- Remove any leaves from the Pomelo and wash it thoroughly.
- Peel off the thick outer skin.
- Remove the membrane surrounding each section to expose the meat inside.
- Remove the seeds.
- Place the flesh sections of the fruit in your dog’s bowl one by one.
- Observe as your dog eats in moderation.
Can a dog be allergic to Pomelo?
Yes, dogs can be allergic to any food in general. It all depends on each individual dog. Since Pomelo fruit contains a high level of acid, it isn’t out of the question that it can result in allergies.
The best thing to do is begin feeding your dog very small amounts of Pomelo and watch out for any allergies. Possible symptoms include indigestion and skin itching.
If your dog is fine after eating Pomelo and does not show any allergic reactions, then you can continue to give this fruit to them.
Is Pomelo toxic to dogs?
No, Pomelo is not necessarily harmful to your dog. It is important to note that the seeds, skin, and leaves of Pomelo are toxic, though.
Still, the fruit can be dangerous to some dogs, especially to puppies. Giving Pomelo to puppies can cause them diarrhea or vomiting. The fiber content of the fruit is not suitable for your younger dog.
What happens if your dog eats too much Pomelo?
Eating too much Pomelo can cause food poisoning in dogs. Though the citrus plant’s essential oils and phototoxic compounds are healthy for humans, they are toxic to canines if consumed excessively.
Below are possible symptoms to indicate that your dog has consumed excess Pomelo:
- Abnormal drooling.
- Skin irritation.
If not treated in time, your dog may experience the severe side effects below:
- Liver failure.
- Low blood pressure.
Treatments if your dog has Pomelo poisoning
Signs of diarrhea, vomiting, collapsing, and tremors are enough to know your canine friend has food poisoning from consuming too much Pomelo fruit. These are clear indications that your dog needs urgent vet attention as any delays may advance effects.
- Remove Pomelo essence on your dog’s skin. Use mild soap and water to wash any skin or hair that was exposed to the Pomelo fruit. Dog scratching and skin irritation will guide you where to clean.
- Gastric irrigation. The vet performs gastric irrigation to extract as much as possible poisonous Pomelo substance from your dog’s digestive system.
- Administration of activated charcoal. Activated charcoal counters any more accumulation of the toxin components into your dog’s bloodstream.
Note that inducing vomiting without your vet’s supervision can be harmful to your dog’s lungs.
Citrus poisoning can lead to phototoxicity; therefore, shielding your dog from naked sunlight is recommended for at least two days. Check your pup’s blood level frequently. Abnormal pressure indicates possible danger to your canine’s vital organs, such as the liver.
Dog-friendly alternatives to Pomelo
As always moderation is key when feeding Pomelo to your canine. It’s best to feed them a few flesh of this fruit a few times a week. If you’re eating your Pomelo and your canine is giving you that puppy eyes, there are other canine-friendly alternatives you can give to your four-legged friend instead of more Pomelo.
We provide our Labrador this crunchy fruit treat whenever we’re having Pomelo:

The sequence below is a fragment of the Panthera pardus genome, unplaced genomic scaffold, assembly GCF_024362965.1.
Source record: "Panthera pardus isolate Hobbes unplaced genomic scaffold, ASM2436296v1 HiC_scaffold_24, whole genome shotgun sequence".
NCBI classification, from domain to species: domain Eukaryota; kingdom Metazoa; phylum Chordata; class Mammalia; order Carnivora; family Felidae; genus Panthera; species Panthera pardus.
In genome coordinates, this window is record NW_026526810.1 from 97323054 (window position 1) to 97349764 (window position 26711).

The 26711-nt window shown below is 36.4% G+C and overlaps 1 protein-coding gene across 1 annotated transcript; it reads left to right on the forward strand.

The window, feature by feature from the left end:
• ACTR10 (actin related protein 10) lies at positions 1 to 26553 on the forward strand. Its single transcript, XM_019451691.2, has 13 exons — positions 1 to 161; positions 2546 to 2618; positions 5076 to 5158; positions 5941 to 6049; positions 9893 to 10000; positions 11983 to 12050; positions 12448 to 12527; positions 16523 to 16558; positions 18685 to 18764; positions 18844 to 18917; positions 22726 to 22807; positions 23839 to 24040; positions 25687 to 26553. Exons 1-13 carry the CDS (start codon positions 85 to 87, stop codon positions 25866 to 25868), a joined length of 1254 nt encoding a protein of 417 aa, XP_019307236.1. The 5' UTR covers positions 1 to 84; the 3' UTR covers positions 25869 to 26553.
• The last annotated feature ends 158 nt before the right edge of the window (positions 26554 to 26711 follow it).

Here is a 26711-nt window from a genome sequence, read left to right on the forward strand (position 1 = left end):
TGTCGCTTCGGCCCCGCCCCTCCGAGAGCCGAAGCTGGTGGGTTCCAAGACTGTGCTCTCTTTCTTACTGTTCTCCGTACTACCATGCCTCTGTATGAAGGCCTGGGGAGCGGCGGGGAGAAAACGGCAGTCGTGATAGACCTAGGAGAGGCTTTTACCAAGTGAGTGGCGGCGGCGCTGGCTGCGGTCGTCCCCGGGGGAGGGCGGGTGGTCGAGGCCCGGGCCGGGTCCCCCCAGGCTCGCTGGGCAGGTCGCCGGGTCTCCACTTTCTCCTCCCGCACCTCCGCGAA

Every Nutro Crunchy dog treats bag comes in 3 flavors. Your pup will love the real peanut butter, apple, and mixed berry flavor. They are packed with nutrients and protein with no artificial flavors, preservatives, or coloring.
So, can dogs eat Pomelo?
It is safe for dogs to eat Pomelo provided that they only take occasional bites of the fruit here and there. We have found that protein, dietary fiber, vitamin C, and antioxidants in Pomelo are beneficial to your dog’s health.
If your canine consumes too much Pomelo, the high levels of calories and acid present in the Chinese grapefruit can be overbearing. As long as you don’t overdo it, your dog can enjoy this juicy fruit.
No, Pomelo skin is toxic to dogs. It contains a high concentration of harmful substances, especially phototoxic compounds, oils, and citric acid.
After consuming the peels, the dog may experience unpleasant discomfort in the digestion channel. Always peel the skin of the fruit off first and feed just a small amount of flesh to your pup. Keep the skin out of your pup’s reach.
Yes, dogs can eat citrus fruit but not all. Orange and Pomelo are safe for dogs if fed in moderation. The vitamin C and fiber present in these fruits aid in disease protection and smooth digestion, respectively.
However, tangerine, lemon, and grapefruit are considered toxic for dogs. They contain excess acid that the dog’s body cannot hold.
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The information, including but not limited to, text, graphics, images and other material contained on this website are for informational purposes only. No material on this site is intended to be a substitute for professional veterinary advice, diagnosis, or treatment. Always seek the advice of your veterinarian or other qualified health care provider with any questions you may have regarding dietary needs.
With over five years of specialized experience as an animal writer, my expertise lies in dog nutrition, health, behavior, grooming, and training. I am dedicated to delivering helpful and informative content that caters to the well-being of our furry friends. My primary goal is to empower pet owners with knowledge and ensure our canine companions thrive in health and happiness. In my free time, I love volunteering at local dog rescue centers.